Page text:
Meet Dinchengfa Borua, the Assistant Commissioner who rejected Reservation and won on Merit

Its still is inspiring and heartening to find people and incidents so warm and ready to stand up for themselves as well as set an example…..


Nagaon :When Dinchengfa Borua, 26, sat for the Assam Public Service Commission exam in 2013, she was least prepared for it. A post graduate from the Indian Institute of Mass Communication (IIMC), Kolkata, she had quit her job as a journalist to become an entrepreneur and then a civil servant, assistant commissioner and executive magistrate, Kaliabor sub-division, Nagaon district.
A few months later,In July 2014, she was writing the APSC main examination with nearly 50,000 candidates of which only 90 people would make the final cut.
Dinchengfa, an academically bright student, had a privilege she could use any time. She belonged to the Ahom community in Assam who were allotted 27 per cent reservation in state government jobs.But Dinchengfa chose to apply in the open category and she got through.
This is the story of  Dinchengfa Borua, who gave up her reservation and instead chose to take the battle head on.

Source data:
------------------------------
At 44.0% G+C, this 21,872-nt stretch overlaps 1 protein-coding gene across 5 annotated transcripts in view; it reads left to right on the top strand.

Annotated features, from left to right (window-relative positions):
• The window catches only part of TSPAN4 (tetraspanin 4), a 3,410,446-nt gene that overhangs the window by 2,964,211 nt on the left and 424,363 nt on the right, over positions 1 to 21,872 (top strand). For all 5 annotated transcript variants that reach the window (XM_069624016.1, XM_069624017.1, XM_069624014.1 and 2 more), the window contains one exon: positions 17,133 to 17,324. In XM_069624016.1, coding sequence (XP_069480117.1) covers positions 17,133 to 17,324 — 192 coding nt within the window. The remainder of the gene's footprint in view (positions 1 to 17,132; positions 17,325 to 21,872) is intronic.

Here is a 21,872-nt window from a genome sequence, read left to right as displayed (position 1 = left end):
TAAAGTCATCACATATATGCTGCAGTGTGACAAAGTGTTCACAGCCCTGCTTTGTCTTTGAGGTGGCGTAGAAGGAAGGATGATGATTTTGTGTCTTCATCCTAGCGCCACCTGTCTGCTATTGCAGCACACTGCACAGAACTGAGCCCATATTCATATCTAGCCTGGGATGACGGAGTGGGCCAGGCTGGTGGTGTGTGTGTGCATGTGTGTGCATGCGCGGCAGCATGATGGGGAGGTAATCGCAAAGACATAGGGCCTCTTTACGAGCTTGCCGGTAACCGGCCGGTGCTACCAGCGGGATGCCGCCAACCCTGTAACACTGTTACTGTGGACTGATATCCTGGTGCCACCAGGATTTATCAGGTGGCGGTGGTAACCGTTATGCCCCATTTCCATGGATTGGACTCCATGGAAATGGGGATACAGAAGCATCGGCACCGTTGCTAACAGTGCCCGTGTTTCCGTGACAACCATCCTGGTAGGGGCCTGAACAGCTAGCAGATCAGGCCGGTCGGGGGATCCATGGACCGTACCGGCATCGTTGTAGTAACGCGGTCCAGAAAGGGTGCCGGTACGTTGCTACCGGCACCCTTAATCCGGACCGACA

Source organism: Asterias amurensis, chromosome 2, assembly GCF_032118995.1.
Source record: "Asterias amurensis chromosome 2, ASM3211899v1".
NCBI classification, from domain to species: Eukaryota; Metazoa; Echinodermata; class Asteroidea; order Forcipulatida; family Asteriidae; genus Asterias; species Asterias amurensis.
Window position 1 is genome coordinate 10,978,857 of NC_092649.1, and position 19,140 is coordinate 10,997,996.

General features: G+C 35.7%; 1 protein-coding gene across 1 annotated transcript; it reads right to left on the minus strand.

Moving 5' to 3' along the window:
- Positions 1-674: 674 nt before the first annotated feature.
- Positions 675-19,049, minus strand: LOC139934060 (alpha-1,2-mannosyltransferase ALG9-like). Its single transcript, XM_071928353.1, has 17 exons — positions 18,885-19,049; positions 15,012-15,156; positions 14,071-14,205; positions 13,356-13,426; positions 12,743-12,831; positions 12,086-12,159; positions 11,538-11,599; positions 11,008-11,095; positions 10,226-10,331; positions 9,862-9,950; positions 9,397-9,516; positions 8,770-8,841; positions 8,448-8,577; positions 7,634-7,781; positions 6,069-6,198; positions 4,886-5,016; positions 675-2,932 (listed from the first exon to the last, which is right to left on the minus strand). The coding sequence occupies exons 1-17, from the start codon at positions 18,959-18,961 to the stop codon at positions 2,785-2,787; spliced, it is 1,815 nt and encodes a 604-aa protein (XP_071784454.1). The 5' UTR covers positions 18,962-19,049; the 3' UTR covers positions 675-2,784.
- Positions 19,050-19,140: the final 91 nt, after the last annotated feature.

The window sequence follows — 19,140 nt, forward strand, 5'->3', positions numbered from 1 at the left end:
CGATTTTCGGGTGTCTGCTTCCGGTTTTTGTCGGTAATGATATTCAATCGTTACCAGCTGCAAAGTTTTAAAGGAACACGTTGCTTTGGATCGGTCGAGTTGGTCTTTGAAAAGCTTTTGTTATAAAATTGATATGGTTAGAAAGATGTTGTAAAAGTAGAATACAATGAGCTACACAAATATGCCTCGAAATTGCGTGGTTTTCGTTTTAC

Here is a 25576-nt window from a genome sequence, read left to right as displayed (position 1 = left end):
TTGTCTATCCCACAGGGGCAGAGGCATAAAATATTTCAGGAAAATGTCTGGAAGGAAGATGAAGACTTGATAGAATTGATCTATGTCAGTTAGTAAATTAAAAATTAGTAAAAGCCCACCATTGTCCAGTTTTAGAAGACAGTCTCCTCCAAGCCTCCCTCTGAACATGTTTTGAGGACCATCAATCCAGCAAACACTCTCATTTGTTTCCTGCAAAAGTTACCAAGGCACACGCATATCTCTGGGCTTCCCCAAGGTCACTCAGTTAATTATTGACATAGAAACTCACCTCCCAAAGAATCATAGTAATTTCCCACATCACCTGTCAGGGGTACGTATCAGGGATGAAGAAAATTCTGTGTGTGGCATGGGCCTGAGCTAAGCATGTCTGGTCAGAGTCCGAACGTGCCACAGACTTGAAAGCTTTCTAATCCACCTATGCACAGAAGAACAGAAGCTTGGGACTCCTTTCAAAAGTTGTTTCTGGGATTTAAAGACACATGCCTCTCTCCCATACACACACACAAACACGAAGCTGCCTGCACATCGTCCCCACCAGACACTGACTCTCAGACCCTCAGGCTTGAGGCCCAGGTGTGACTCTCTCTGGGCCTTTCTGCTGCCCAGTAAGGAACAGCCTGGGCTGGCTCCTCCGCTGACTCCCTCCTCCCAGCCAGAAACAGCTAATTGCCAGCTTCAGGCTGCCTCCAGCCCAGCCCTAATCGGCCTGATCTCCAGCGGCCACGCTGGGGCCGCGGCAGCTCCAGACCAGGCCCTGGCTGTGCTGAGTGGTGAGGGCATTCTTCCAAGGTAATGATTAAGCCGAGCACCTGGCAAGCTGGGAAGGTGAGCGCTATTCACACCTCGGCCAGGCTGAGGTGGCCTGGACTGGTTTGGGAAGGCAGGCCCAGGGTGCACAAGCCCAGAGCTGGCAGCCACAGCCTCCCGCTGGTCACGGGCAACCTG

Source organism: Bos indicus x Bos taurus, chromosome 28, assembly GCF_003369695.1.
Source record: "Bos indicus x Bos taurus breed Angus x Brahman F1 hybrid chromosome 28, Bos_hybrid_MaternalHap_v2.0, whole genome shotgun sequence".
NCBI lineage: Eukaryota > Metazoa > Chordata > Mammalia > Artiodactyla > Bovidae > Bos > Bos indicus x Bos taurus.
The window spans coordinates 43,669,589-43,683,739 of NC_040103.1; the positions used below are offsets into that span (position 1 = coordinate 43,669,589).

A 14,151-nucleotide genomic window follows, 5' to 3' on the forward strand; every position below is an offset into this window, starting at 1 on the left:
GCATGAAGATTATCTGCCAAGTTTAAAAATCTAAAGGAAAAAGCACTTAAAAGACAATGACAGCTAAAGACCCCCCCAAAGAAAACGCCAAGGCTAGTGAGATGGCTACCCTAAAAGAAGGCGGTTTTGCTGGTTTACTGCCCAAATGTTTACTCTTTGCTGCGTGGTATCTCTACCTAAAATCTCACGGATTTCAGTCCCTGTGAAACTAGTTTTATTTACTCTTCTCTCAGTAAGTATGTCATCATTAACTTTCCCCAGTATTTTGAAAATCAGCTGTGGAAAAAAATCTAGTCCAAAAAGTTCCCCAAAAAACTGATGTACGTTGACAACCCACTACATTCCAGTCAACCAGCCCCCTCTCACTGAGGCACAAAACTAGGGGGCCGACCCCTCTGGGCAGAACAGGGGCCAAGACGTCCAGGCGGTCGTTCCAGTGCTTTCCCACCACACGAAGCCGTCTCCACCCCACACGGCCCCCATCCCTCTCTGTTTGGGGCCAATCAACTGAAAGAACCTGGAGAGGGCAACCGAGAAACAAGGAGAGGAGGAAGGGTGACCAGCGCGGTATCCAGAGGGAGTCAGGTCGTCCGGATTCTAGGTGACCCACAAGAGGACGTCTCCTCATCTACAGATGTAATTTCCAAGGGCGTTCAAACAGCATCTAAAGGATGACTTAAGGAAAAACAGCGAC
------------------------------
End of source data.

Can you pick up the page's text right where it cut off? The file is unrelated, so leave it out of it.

Brief stint as a journalist-
Inspired by P. Sainath writings, Baruah too wanted to write about social issues. She says , “I thought that no one is writing about farmers and I joined an agriculture magazine. I worked for a few months, but did not enjoy the stories I was asked to cover. Between 2010 and 2013, I worked with a news agency and a leading television channel, but the kind of features and reporting I was doing, it wasn’t what I had in mind about journalism. I quit in 2013 to go back to Assam and become an entrepreneur. I wanted to create more jobs for my people.”
The  APSC (Assam Public Service Commission)-
“I had never thought of appearing for the UPSC, but somehow when I saw the notification for the APSC in the newspaper I felt I should apply.” Unlike the UPSC, which is held every year, the APSC is held once in four or five years, so the competition is higher. I was good in psychology, but my knowledge in political science was weak. The next five months, I worked really hard. I cleared the Mains and secured second rank in the finals.”
Choice not to apply in the reservation category-
“In my form, I had applied in the general/open category. In the interview round, the panelists found out that I belong to the OBC category which has 27 per cent reservation. I wouldn’t have told them, but everyone could guess that from my surname.”

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